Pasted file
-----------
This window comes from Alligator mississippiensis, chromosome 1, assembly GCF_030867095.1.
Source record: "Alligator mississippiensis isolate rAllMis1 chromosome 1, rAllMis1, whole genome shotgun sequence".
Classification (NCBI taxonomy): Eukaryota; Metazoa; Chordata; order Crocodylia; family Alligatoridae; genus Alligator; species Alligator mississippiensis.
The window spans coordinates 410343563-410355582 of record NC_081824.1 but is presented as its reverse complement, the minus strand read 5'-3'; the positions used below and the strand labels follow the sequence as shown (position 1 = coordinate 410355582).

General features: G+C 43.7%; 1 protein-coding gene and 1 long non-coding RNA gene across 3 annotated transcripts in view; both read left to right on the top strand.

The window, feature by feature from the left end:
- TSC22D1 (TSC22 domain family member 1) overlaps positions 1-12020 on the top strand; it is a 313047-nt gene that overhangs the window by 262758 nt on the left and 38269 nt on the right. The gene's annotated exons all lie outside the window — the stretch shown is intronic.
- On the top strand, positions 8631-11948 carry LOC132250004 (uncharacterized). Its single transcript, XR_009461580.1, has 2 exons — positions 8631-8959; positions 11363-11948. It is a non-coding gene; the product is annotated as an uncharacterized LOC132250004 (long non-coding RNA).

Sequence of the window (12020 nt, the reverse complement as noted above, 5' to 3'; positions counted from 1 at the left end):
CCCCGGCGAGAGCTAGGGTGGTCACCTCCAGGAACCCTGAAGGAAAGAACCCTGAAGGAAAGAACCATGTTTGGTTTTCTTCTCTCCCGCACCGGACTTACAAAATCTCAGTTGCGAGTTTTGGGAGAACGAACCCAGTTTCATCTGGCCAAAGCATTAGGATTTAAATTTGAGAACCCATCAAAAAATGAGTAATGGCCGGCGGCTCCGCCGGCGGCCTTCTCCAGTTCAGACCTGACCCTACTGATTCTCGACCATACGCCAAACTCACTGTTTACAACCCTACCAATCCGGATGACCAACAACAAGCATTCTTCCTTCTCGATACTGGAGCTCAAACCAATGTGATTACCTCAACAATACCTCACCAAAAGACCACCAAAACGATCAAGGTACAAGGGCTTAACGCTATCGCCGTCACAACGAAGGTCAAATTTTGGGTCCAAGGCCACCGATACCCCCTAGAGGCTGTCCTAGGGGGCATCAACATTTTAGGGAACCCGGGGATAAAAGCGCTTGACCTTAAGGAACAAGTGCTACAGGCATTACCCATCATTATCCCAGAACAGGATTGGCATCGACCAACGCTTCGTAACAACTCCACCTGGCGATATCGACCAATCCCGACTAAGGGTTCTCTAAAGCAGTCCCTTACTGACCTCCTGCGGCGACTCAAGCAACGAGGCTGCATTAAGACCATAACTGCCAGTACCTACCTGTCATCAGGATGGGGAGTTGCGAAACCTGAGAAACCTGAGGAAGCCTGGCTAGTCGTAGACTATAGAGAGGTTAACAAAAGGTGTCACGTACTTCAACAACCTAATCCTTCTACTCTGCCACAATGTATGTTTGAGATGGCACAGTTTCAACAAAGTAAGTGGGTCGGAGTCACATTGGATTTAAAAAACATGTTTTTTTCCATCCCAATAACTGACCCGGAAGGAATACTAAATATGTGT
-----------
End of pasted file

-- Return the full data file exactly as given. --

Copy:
This window comes from Alligator mississippiensis, chromosome 1, assembly GCF_030867095.1.
Source record: "Alligator mississippiensis isolate rAllMis1 chromosome 1, rAllMis1, whole genome shotgun sequence".
Classification (NCBI taxonomy): Eukaryota; Metazoa; Chordata; order Crocodylia; family Alligatoridae; genus Alligator; species Alligator mississippiensis.
The window spans coordinates 410343563-410355582 of record NC_081824.1 but is presented as its reverse complement, the minus strand read 5'-3'; the positions used below and the strand labels follow the sequence as shown (position 1 = coordinate 410355582).

General features: G+C 43.7%; 1 protein-coding gene and 1 long non-coding RNA gene across 3 annotated transcripts in view; both read left to right on the top strand.

The window, feature by feature from the left end:
- TSC22D1 (TSC22 domain family member 1) overlaps positions 1-12020 on the top strand; it is a 313047-nt gene that overhangs the window by 262758 nt on the left and 38269 nt on the right. The gene's annotated exons all lie outside the window — the stretch shown is intronic.
- On the top strand, positions 8631-11948 carry LOC132250004 (uncharacterized). Its single transcript, XR_009461580.1, has 2 exons — positions 8631-8959; positions 11363-11948. It is a non-coding gene; the product is annotated as an uncharacterized LOC132250004 (long non-coding RNA).

Sequence of the window (12020 nt, the reverse complement as noted above, 5' to 3'; positions counted from 1 at the left end):
CCCCGGCGAGAGCTAGGGTGGTCACCTCCAGGAACCCTGAAGGAAAGAACCCTGAAGGAAAGAACCATGTTTGGTTTTCTTCTCTCCCGCACCGGACTTACAAAATCTCAGTTGCGAGTTTTGGGAGAACGAACCCAGTTTCATCTGGCCAAAGCATTAGGATTTAAATTTGAGAACCCATCAAAAAATGAGTAATGGCCGGCGGCTCCGCCGGCGGCCTTCTCCAGTTCAGACCTGACCCTACTGATTCTCGACCATACGCCAAACTCACTGTTTACAACCCTACCAATCCGGATGACCAACAACAAGCATTCTTCCTTCTCGATACTGGAGCTCAAACCAATGTGATTACCTCAACAATACCTCACCAAAAGACCACCAAAACGATCAAGGTACAAGGGCTTAACGCTATCGCCGTCACAACGAAGGTCAAATTTTGGGTCCAAGGCCACCGATACCCCCTAGAGGCTGTCCTAGGGGGCATCAACATTTTAGGGAACCCGGGGATAAAAGCGCTTGACCTTAAGGAACAAGTGCTACAGGCATTACCCATCATTATCCCAGAACAGGATTGGCATCGACCAACGCTTCGTAACAACTCCACCTGGCGATATCGACCAATCCCGACTAAGGGTTCTCTAAAGCAGTCCCTTACTGACCTCCTGCGGCGACTCAAGCAACGAGGCTGCATTAAGACCATAACTGCCAGTACCTACCTGTCATCAGGATGGGGAGTTGCGAAACCTGAGAAACCTGAGGAAGCCTGGCTAGTCGTAGACTATAGAGAGGTTAACAAAAGGTGTCACGTACTTCAACAACCTAATCCTTCTACTCTGCCACAATGTATGTTTGAGATGGCACAGTTTCAACAAAGTAAGTGGGTCGGAGTCACATTGGATTTAAAAAACATGTTTTTTTCCATCCCAATAACTGACCCGGAAGGAATACTAAATATGTGT